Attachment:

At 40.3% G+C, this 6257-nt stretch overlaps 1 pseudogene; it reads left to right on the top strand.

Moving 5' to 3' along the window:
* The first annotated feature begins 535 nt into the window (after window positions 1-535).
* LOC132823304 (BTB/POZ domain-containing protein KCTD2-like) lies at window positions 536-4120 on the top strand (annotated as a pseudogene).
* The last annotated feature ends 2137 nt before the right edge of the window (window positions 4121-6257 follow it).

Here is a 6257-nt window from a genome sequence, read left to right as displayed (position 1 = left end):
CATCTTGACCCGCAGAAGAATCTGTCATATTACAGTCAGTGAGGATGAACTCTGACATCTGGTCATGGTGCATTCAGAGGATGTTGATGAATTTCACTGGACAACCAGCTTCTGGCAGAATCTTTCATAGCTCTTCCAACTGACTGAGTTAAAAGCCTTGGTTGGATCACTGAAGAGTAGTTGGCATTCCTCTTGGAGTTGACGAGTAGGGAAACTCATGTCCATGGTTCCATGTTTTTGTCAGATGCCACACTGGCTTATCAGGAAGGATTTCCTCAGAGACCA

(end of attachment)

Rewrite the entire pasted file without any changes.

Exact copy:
At 40.3% G+C, this 6257-nt stretch overlaps 1 pseudogene; it reads left to right on the top strand.

Moving 5' to 3' along the window:
* The first annotated feature begins 535 nt into the window (after window positions 1-535).
* LOC132823304 (BTB/POZ domain-containing protein KCTD2-like) lies at window positions 536-4120 on the top strand (annotated as a pseudogene).
* The last annotated feature ends 2137 nt before the right edge of the window (window positions 4121-6257 follow it).

Here is a 6257-nt window from a genome sequence, read left to right as displayed (position 1 = left end):
CATCTTGACCCGCAGAAGAATCTGTCATATTACAGTCAGTGAGGATGAACTCTGACATCTGGTCATGGTGCATTCAGAGGATGTTGATGAATTTCACTGGACAACCAGCTTCTGGCAGAATCTTTCATAGCTCTTCCAACTGACTGAGTTAAAAGCCTTGGTTGGATCACTGAAGAGTAGTTGGCATTCCTCTTGGAGTTGACGAGTAGGGAAACTCATGTCCATGGTTCCATGTTTTTGTCAGATGCCACACTGGCTTATCAGGAAGGATTTCCTCAGAGACCA